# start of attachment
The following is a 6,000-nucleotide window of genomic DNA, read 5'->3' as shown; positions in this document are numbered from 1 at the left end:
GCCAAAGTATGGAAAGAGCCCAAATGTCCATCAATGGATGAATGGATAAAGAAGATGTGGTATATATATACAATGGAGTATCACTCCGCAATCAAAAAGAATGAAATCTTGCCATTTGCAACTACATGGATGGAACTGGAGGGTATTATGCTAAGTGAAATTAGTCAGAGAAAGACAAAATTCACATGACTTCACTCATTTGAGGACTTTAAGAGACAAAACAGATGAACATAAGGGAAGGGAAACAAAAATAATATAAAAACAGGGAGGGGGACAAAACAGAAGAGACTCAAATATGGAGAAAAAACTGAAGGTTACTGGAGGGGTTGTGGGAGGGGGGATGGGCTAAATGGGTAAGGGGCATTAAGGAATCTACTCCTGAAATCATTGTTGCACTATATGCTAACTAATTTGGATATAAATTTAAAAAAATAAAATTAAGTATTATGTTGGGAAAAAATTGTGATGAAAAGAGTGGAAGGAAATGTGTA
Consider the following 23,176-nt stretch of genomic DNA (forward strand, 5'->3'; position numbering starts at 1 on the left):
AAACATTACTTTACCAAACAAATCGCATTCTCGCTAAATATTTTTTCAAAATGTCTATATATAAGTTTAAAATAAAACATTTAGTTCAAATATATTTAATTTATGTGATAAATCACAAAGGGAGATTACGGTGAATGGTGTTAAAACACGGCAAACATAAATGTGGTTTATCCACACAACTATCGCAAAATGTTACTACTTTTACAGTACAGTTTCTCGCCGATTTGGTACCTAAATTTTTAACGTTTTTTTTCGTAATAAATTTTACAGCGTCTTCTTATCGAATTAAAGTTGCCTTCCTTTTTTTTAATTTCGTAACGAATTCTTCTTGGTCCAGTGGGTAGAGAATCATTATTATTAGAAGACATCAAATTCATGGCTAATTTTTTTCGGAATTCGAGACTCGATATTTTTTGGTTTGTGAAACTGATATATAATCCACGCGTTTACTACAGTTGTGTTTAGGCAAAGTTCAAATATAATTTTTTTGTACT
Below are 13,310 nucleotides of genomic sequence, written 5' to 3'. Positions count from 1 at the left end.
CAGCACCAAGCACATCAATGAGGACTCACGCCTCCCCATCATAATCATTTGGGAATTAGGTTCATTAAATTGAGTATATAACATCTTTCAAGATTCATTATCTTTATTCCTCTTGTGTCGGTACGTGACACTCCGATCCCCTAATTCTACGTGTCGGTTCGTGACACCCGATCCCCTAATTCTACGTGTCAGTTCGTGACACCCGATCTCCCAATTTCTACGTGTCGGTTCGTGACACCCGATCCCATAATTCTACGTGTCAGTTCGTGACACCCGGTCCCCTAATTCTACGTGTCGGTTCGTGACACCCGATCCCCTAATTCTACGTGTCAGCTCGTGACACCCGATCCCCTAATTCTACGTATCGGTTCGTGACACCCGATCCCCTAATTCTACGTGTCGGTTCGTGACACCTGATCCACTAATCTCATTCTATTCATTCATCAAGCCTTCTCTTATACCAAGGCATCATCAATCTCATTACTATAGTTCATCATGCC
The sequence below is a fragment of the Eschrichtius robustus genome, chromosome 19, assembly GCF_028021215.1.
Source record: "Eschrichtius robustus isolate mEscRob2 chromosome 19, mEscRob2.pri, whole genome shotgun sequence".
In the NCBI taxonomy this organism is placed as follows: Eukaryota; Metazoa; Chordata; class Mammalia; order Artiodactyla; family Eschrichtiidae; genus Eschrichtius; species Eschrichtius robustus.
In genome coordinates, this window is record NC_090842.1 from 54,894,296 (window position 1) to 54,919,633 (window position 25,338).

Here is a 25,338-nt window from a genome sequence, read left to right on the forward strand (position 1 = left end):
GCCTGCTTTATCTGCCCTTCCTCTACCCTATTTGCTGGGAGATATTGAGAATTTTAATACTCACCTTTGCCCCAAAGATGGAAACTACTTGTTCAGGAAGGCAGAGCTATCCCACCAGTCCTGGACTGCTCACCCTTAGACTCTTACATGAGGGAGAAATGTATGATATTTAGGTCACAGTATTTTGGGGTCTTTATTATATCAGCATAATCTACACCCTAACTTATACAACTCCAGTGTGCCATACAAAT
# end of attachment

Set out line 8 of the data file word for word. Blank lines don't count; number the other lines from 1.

Source record: "Eschrichtius robustus isolate mEscRob2 chromosome 19, mEscRob2.pri, whole genome shotgun sequence".